Today all the volunteer mediators at Camden Mediation Service were invited for a day of top-up training. Community mediation can be very unpredictable, especially as emotions tend to run very high when the disputers may have their home or sanity at stake.
We started with general chat & an ice-breaker, for once meeting on our own terms with fellow mediators… An quirky bunch of like-minded do-gooders! Unbeknown to any of us however, Adriana had dreamed up a day of those rare but unavoidable “critical moments” which turn a mediation into a potentially dangerous or legally implicated confrontation.
We soon found ourselves diving headlong into racisim, homophobia, angry insulting language, and threats of physical violence. All of these may be directed from or between the clients, and still need to be dealt with using the non-directional framework of seeking out opportunities for empowerment and recognition. This involves confronting an issue as soon as it arises, “calling” the words or behaviour of the person responsible for what is going on, and offering them the chance to deal with the issue in an empowering and constructive way. At the same time, it may mean protecting one party from the behaviour of the other whilst maintaining impartiality and a non-judgemental, non-directive approach.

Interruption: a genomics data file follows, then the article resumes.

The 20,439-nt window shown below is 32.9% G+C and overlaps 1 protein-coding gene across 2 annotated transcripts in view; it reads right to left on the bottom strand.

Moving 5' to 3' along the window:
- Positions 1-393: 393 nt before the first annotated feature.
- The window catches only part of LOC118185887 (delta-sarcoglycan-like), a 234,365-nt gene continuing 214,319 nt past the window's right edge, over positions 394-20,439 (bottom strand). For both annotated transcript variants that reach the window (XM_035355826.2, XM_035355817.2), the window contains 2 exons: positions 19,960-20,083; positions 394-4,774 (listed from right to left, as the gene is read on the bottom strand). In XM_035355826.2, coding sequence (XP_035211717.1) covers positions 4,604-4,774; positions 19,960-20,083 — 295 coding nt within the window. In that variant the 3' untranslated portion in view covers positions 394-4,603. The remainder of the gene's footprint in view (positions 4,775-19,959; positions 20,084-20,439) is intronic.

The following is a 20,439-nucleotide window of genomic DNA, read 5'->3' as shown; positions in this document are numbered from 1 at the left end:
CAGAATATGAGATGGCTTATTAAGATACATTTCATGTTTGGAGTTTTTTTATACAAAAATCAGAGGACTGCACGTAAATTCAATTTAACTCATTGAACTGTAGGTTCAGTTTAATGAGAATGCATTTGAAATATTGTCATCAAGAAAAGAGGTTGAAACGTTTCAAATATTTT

Choosing language to fit into the framework is always tricky, even when the client is cooperating… But with Adriana playing her wicked characterisations of impossible clients, it really becomes a balancing feat of mental gymnastics to tread through the minefield. The skill comes from finding a way to offer the clients a new direction in the conversation, purely based on what they are or aren’t actually saying about their needs in the moment. It can feel like juggling a dozen invisible balls at once!!
I’m not sure I did that well, struggling to deal with a joint mediation roleplay in which one was insulting the other where the situation was crying out for ground-rules. All my attempts were too timid or subtle, so we really only seemed to inflame and enhance the divide between the clients even further.
Watching other mediators dealing with their role plays, was incredibly enlightening though. Especially Jane, who effortlessly disarmed a pair of racist & insulting clients by asking them perfect questions about what type of conversation they would like to have. Certainly a great example to learn from and so much further to go in my own practice.